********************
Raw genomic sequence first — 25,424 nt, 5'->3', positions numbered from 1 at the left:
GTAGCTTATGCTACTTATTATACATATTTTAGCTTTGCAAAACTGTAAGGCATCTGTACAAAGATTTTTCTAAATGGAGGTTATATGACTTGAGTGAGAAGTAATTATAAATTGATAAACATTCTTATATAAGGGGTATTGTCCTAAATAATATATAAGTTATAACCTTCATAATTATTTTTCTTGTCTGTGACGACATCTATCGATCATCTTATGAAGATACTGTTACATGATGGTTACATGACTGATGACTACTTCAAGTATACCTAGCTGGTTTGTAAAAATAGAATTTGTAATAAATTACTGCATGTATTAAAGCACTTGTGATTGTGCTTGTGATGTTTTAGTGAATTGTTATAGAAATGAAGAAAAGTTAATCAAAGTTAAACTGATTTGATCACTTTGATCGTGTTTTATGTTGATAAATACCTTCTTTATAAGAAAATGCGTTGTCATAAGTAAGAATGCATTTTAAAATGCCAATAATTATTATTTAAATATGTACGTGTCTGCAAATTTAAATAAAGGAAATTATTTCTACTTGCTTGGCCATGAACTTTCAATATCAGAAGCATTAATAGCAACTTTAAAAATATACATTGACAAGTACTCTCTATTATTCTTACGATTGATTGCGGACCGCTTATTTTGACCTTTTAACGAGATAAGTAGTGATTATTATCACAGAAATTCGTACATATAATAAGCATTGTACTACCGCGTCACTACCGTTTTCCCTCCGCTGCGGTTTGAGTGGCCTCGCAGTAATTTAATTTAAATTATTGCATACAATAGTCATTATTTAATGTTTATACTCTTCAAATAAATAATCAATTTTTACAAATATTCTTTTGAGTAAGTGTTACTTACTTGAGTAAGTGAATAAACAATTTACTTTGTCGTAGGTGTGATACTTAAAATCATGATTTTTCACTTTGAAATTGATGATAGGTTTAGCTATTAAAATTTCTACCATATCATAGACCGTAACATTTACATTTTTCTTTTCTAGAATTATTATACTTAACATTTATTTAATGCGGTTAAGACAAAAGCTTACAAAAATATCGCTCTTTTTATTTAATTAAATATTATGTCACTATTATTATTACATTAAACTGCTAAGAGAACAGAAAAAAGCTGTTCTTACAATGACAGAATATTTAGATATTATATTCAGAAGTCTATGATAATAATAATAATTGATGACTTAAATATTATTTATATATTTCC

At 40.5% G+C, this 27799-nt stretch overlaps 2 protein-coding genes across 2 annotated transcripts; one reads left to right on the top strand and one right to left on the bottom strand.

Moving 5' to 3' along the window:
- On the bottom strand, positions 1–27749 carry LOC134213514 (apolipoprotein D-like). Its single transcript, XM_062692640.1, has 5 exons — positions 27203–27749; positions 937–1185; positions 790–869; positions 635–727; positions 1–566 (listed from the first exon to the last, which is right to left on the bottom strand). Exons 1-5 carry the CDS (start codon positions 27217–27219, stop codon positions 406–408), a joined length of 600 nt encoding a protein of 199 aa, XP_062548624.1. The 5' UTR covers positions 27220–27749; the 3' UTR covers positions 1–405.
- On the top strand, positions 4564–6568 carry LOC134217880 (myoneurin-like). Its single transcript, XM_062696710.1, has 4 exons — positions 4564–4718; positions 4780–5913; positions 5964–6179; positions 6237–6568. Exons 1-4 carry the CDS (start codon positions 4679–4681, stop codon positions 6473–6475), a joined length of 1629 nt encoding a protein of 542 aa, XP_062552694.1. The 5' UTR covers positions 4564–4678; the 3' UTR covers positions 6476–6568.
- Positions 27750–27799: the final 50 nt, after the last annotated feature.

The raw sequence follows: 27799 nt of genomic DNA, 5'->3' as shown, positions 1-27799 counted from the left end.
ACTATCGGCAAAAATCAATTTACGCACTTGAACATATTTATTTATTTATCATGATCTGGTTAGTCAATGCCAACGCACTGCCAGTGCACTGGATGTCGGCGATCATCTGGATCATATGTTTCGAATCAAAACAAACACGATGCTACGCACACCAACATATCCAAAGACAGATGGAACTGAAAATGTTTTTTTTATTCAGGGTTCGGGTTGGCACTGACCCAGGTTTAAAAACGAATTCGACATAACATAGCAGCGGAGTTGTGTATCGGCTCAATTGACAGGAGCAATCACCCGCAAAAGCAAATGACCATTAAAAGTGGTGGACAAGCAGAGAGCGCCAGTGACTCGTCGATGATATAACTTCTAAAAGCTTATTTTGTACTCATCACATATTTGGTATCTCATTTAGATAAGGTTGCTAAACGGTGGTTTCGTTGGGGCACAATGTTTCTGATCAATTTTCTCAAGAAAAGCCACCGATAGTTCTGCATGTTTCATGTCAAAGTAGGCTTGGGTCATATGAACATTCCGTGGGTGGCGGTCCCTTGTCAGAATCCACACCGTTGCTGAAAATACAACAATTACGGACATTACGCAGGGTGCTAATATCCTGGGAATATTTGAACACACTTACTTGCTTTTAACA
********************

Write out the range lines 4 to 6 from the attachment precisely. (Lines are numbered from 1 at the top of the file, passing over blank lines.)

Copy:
Moving 5' to 3' along the window:
- On the bottom strand, positions 1–27749 carry LOC134213514 (apolipoprotein D-like). Its single transcript, XM_062692640.1, has 5 exons — positions 27203–27749; positions 937–1185; positions 790–869; positions 635–727; positions 1–566 (listed from the first exon to the last, which is right to left on the bottom strand). Exons 1-5 carry the CDS (start codon positions 27217–27219, stop codon positions 406–408), a joined length of 600 nt encoding a protein of 199 aa, XP_062548624.1. The 5' UTR covers positions 27220–27749; the 3' UTR covers positions 1–405.
- On the top strand, positions 4564–6568 carry LOC134217880 (myoneurin-like). Its single transcript, XM_062696710.1, has 4 exons — positions 4564–4718; positions 4780–5913; positions 5964–6179; positions 6237–6568. Exons 1-4 carry the CDS (start codon positions 4679–4681, stop codon positions 6473–6475), a joined length of 1629 nt encoding a protein of 542 aa, XP_062552694.1. The 5' UTR covers positions 4564–4678; the 3' UTR covers positions 6476–6568.